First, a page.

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When Quarkus meets LangChain4j

Large language models (LLMs) are reshaping the world of software, altering the way we interact with users and develop business logic.

Popularized by OpenAI's ChatGPT, LLMs are now available in many flavors and sizes. The Hugging-Face platform references hundreds of them, and major tech companies like Facebook, Google, Microsoft, Amazon and IBM are also providing their own models.

LLMs are not a new concept. They have been around for a while, but they were not as powerful or as accessible they became when OpenAI made ChatGPT API’s publically available. Since then the Quarkus team have been thinking about what it would mean to integrate LLMs in the Quarkus ecosystem. The talk Java Meets AI from Lize Raes at Devoxx 2023 has been a great source of inspiration.

Since, the Quarkus team, in collaboration with Dmytro Liubarskyi and the LangChain4j team, has been working on an extension to integrate LLMs in Quarkus applications. This extension is based on the LangChain4j library, which provides a common API to interact with LLMs. The LangChain4j project is a Java re-implementation of the famous langchain library.

In this blog post, we will see how to use the just released quarkus-langchain4j 0.1 extension to integrate LLMs in Quarkus applications. This extension is an exploration to understand how LLMs can be used in Quarkus applications.

We recorded a live Fireside chat on this extension. You can watch it here, the blog continues below.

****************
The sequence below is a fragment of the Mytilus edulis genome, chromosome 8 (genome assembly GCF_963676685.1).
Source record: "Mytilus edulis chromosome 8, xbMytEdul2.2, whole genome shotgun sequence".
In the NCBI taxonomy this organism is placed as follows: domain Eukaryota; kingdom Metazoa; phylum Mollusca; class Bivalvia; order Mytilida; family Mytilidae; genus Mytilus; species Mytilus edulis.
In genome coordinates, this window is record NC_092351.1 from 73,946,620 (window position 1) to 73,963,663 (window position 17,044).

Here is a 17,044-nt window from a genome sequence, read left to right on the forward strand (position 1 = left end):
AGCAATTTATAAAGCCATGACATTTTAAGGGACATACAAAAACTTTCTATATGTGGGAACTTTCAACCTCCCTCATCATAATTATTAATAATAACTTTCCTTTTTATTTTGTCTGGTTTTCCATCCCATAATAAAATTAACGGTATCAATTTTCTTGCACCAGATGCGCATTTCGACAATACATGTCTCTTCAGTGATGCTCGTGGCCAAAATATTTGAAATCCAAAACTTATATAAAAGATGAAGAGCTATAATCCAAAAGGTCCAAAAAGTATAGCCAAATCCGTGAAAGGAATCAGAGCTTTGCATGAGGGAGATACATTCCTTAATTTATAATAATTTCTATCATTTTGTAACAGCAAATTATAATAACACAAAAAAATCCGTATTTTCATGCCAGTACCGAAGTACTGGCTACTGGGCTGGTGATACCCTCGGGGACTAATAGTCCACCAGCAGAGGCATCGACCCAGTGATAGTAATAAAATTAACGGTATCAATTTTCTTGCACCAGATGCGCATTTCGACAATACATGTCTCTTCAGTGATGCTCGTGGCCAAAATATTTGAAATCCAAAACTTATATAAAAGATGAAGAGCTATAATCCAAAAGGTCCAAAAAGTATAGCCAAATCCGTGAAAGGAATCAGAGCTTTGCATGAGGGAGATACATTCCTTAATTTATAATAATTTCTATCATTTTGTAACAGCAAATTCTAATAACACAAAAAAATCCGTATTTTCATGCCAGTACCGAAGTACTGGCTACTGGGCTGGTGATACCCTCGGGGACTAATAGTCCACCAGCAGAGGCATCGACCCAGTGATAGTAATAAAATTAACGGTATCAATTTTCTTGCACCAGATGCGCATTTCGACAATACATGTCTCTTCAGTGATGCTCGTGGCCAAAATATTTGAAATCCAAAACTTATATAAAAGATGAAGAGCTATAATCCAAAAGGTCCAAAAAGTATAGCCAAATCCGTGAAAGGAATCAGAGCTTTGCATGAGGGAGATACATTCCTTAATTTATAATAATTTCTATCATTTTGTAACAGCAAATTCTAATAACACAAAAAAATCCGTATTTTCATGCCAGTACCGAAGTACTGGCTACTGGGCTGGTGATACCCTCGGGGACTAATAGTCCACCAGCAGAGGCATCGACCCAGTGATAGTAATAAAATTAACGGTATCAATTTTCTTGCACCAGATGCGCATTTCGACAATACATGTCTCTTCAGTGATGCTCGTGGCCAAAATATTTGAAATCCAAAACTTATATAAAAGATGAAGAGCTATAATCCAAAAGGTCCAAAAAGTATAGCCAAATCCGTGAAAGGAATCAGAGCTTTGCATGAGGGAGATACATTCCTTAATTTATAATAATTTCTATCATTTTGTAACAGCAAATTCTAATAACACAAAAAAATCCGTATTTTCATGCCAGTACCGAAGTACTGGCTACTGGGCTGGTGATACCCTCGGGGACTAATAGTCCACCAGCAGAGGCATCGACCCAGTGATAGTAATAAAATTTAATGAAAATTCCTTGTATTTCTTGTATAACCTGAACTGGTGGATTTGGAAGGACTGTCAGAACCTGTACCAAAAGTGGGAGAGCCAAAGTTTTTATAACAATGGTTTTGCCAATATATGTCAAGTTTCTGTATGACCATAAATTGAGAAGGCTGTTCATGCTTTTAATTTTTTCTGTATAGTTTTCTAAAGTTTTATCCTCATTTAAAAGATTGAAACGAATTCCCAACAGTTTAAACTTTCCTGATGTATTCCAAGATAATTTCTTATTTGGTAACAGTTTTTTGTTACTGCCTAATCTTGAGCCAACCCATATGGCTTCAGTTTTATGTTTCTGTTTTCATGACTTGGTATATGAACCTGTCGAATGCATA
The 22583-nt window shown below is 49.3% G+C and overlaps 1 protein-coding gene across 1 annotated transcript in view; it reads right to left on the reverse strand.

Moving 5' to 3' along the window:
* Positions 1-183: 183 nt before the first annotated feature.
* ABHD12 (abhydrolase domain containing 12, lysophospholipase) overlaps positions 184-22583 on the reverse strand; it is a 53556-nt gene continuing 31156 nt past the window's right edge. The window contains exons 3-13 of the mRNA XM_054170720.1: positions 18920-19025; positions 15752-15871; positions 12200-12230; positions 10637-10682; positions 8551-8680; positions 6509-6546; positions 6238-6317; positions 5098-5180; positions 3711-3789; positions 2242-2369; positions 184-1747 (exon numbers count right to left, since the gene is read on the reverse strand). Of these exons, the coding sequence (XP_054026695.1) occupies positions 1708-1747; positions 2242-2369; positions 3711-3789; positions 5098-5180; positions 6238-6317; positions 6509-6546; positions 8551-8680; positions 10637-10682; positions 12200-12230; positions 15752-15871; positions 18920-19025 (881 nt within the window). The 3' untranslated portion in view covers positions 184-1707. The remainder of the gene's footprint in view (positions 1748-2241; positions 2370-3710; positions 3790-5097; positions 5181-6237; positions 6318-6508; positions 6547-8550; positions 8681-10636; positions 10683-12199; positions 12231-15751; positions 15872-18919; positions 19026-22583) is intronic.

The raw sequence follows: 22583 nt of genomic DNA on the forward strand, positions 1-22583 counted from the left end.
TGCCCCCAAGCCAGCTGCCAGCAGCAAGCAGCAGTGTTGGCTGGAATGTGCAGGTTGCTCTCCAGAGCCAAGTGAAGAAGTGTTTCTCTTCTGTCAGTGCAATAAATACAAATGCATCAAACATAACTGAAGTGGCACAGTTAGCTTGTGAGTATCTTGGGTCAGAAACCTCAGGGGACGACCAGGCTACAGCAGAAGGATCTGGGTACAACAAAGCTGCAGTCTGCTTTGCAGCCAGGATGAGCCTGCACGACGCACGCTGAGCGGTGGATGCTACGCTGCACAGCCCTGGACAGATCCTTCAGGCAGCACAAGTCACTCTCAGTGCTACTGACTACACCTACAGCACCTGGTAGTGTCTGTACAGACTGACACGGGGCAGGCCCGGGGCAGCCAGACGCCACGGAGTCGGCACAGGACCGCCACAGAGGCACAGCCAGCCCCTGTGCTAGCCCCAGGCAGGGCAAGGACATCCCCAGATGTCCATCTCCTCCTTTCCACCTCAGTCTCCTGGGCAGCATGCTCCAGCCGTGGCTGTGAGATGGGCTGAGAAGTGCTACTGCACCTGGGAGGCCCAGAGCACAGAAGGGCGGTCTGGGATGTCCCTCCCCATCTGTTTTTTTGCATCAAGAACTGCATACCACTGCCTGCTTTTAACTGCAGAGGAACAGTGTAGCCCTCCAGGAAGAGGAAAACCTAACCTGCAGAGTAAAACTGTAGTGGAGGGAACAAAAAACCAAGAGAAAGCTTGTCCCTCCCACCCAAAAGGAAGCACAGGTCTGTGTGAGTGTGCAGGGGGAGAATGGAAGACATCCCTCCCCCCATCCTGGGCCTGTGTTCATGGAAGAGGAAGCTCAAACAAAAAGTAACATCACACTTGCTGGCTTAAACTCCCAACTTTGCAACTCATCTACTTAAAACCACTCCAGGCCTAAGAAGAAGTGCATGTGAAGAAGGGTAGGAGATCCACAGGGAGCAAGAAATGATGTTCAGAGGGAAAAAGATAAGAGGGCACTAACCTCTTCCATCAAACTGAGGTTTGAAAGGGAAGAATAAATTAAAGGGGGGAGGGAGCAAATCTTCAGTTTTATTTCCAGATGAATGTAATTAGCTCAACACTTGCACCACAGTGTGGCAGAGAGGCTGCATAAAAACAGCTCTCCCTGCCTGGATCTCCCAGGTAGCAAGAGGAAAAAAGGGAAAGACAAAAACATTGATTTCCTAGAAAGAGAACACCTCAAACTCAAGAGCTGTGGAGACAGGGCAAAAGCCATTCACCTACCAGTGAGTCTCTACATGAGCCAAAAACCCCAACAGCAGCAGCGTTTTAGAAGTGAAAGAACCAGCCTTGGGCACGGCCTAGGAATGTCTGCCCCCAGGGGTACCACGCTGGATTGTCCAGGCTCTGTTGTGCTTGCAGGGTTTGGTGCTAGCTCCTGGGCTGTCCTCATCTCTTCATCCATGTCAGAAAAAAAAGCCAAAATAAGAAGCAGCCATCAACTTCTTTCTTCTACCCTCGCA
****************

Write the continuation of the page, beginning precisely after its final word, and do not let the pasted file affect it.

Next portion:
First, let’s have a look at the big picture. When integrating an LLM into a Quarkus application, you need to describe what you want the AI to do. Unlike traditional code, you are going to explain the behavior of the AI using natural language. Of course, there are a few techniques to tame the AI, but we will explore that later.

Strictly relying on the LLM’s knowledge might not be enough. Thus, the Quarkus LangChain4j extension provides two mechanisms to extend AI knowledge:

  • Tools - a tool lets the LLM execute actions in your application. For instance, you can use a tool to send an email, call a REST endpoint, or execute a database query. The LLM decides when to use the tool, the method parameters, and what to do with the result.

  • Document stores - LLMs are not good at remembering things. In addition, their context has a size limit. Thus, the extension provides a way to store and retrieve information from document stores. Before calling the LLM, the extension can ask for relevant documents in a document store and attach them to the context. The LLM can then use this data to make a decision. For instance, you can load spreadsheet data, reports, or data from a database.

The following diagram illustrates the interactions between the LLM, the tools, and the document stores:

Quarkus LLM integration - the big picture